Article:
🚨I wrote about what Delta is doing to Missouri. Some hospitals have accrued as many COVID-19 patients in 5 weeks as they got in 5 months last year. Almost all those patients are unvaccinated. HCWs can't believe they're being overwhelmed *again*. 1/

It was just crushing to hear Missouri's HCWs say the same things that I was hearing last fall/winter. Many of them told me that this surge is worse for them than the last one. They thought they were done. They're exhausted. 2/

This time round, Missouri's ICUs are filling with younger patients--once healthy people in their 30s & 40s. That's partly cos elderly folks are more likely to be vax'd. But everyone told me the 30-yr-olds they're seeing now are sicker than those last yr.

This surge is esp. hard for HCWs because vaccines are now available & because so much of the US has moved on.

“We’re clearly not post-pandemic. New York threw a ticker-tape parade for its health-care heroes, and ours are knee-deep in COVID.” 4/

In 75 of Missouri's 114 counties, full vaccination rates are <30%. No county has a rate >50%.

At the surge's epicenter, there are signs that community outreach efforts are working.

The problem is, trust builds slowly. Delta works fast. 5/

I don't know what else to say at this point. This is not the kind of story I wanted to still be writing in 2021. But here we are.

The US as a whole might not revisit the horrors of last winter, but some communities are in for a worse year. 6/


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More from @edyong209

8 Jul
When birds first appeared, they couldn't taste sugar. Some ancient Australian birds evolved that ability by repurposing a sensor for umami into one for sweetness. And they gave rise to the entire songbird dynasty--half the world's species.

New from me: theatlantic.com/science/archiv…
I didn’t know, before reporting on this story, that songbirds—the huge group that includes robins, jays, starlings, cardinals & finches—originated in Australia. Or that very specific conditions there were a massive boon for bird evolution.
Much of this piece is based on a new paper (linked to in the text) that packs an *incredible* amount of work into a few pages. There are probably years-long experiments packed into single sentences.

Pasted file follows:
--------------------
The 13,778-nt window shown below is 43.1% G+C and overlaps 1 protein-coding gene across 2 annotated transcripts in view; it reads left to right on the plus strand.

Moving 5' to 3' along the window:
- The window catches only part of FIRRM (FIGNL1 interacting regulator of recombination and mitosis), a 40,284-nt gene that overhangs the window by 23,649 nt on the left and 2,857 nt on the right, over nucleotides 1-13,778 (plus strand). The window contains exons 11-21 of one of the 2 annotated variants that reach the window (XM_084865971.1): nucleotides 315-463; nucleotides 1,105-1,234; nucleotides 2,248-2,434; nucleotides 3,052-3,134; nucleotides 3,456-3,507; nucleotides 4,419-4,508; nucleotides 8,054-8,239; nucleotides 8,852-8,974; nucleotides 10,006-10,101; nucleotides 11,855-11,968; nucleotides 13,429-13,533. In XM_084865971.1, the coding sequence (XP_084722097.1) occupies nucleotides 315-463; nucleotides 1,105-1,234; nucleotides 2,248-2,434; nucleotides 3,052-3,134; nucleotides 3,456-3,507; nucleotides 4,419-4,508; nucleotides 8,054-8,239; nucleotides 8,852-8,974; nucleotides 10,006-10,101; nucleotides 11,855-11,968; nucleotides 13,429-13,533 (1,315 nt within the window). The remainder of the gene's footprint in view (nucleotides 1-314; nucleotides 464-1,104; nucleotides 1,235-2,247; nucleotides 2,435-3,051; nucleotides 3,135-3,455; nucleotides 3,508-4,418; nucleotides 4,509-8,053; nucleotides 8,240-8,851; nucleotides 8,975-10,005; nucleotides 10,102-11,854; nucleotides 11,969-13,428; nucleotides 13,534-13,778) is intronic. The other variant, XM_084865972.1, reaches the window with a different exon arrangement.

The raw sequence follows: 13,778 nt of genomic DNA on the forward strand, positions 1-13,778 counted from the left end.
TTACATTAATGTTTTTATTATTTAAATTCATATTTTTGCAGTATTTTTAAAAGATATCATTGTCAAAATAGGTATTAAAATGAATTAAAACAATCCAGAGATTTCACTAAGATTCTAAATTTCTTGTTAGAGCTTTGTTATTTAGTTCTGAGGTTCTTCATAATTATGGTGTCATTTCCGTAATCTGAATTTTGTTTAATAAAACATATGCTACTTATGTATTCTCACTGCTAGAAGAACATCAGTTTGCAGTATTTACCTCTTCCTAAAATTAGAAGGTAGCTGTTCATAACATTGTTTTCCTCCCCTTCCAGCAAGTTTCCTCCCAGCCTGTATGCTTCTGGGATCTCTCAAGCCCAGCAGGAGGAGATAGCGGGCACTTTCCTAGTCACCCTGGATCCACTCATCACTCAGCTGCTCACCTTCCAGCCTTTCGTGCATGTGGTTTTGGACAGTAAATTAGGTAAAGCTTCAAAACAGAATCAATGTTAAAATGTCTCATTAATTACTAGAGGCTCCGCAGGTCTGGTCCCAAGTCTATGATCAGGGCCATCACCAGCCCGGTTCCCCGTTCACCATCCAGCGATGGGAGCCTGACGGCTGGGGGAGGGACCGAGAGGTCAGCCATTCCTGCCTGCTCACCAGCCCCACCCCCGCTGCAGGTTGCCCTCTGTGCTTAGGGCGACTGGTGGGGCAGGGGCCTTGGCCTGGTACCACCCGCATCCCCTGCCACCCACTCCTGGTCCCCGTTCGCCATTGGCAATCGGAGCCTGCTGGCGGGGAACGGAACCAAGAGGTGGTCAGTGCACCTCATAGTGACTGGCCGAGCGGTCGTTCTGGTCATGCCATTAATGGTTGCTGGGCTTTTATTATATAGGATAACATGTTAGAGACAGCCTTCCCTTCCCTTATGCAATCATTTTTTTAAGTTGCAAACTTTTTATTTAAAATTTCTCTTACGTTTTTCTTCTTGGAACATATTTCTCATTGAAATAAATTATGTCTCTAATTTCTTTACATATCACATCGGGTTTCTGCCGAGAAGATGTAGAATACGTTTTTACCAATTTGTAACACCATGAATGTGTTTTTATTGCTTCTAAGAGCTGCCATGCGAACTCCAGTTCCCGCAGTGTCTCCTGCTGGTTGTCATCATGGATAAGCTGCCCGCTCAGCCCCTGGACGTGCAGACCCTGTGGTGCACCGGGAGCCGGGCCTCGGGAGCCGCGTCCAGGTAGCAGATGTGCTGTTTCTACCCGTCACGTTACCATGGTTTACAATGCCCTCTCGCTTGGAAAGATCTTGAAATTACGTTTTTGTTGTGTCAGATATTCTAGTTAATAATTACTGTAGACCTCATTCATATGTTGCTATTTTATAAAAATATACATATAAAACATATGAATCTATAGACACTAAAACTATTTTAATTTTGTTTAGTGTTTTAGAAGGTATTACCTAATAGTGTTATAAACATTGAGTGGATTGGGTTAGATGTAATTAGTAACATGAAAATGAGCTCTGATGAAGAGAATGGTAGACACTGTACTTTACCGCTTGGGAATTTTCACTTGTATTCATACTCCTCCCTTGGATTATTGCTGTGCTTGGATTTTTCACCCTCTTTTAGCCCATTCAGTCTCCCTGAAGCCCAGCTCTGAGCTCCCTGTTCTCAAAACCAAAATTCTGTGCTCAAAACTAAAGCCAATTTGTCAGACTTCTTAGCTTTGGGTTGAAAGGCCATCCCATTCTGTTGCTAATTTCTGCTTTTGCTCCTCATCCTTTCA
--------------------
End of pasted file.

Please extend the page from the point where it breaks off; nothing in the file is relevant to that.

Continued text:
Read 5 tweets
14 Jun
Good morning! Let me recommend some books.

First, @alicebell's OUR BIGGEST EXPERIMENT--an epic narrative about climate change, and how we came to understand it. It's astonishing in its scope and ambition. Out Sept 21.

In WILD SOULS, @Emma_Marris thinks through our relationship with wild animals and the very concept of wild-ness. Beautifully written and with piercing moral clarity. A guidepost for the future. Out Jun 21.

In a similar vein, BELOVED BEASTS by @nijhuism tells the story of the modern conservation movement, warts and all, and the people who dedicated their lives to saving those of other species. Insightful, compassionate, and always honest. Out now.

Read 10 tweets
11 Jun
Years ago, my wife & best friend told me this would happen and I told them, stridently and at length, that it was completely and laughably beyond the realms of possibility. So: @lizneeley and @beck_smith are always right, and also I will *never* live this down.
Reporting on the pandemic was the most fulfilling &difficult challenge of my professional life. I did my best to give our readers a stable platform from which to make sense of a crisis that defied sense. I’m sad these stories were ever necessary but I hope they made a difference.
Read 8 tweets
9 Jun
🚨I wrote about how individualism is still sabotaging the pandemic response, and how it has been accentuated by vaccinations & the CDC’s recent guidance. Our collective problem still exists & has been even more heavily shifted onto the most vulnerable. 1/
The CDC director told the nation: "Your health is in your hands." An odd statement from a leader in public health—a field that, more than any other, should know that one’s health is never fully in one’s hands, *especially not in a pandemic*. 2/

This piece has 3 parts.

Part 1 looks at why vaccines reduce but don’t solve the pandemic’s collective problem. Inequities in access, the variants, & individualistic attitudes all shunt that problem onto the unvaccinated 48%. 3/

Read 6 tweets
7 Jun
Today, the workers of The Atlantic are unionizing.

The Atlantic has treated and compensated me extremely well, and I’m joining @theatlunion in solidarity, to ensure that ALL of my amazing colleagues can say the same. We are stronger together.

Read 4 tweets
20 May
Back to writing about the pandemic. I wrote about how the US might react to the traumas of the last 14 months in the quiet moments after adrenaline fades.
It's about what happens when you can finally exhale, but the breaths come out as sighs. 1/

I spoke to people who study trauma & work with communities post-disasters. They told me these moments can be unexpectedly tough. If you’ve been swimming furiously for a year, you don’t expect to finally reach dry land and feel like you’re drowning. 2/

The timeframe for recovering from disasters is long, and often exceed the lifespan of human compassion and attention. I think it's worth thinking now about people who'll be left behind as the nation heads towards a brighter summer. 3/
Read 6 tweets

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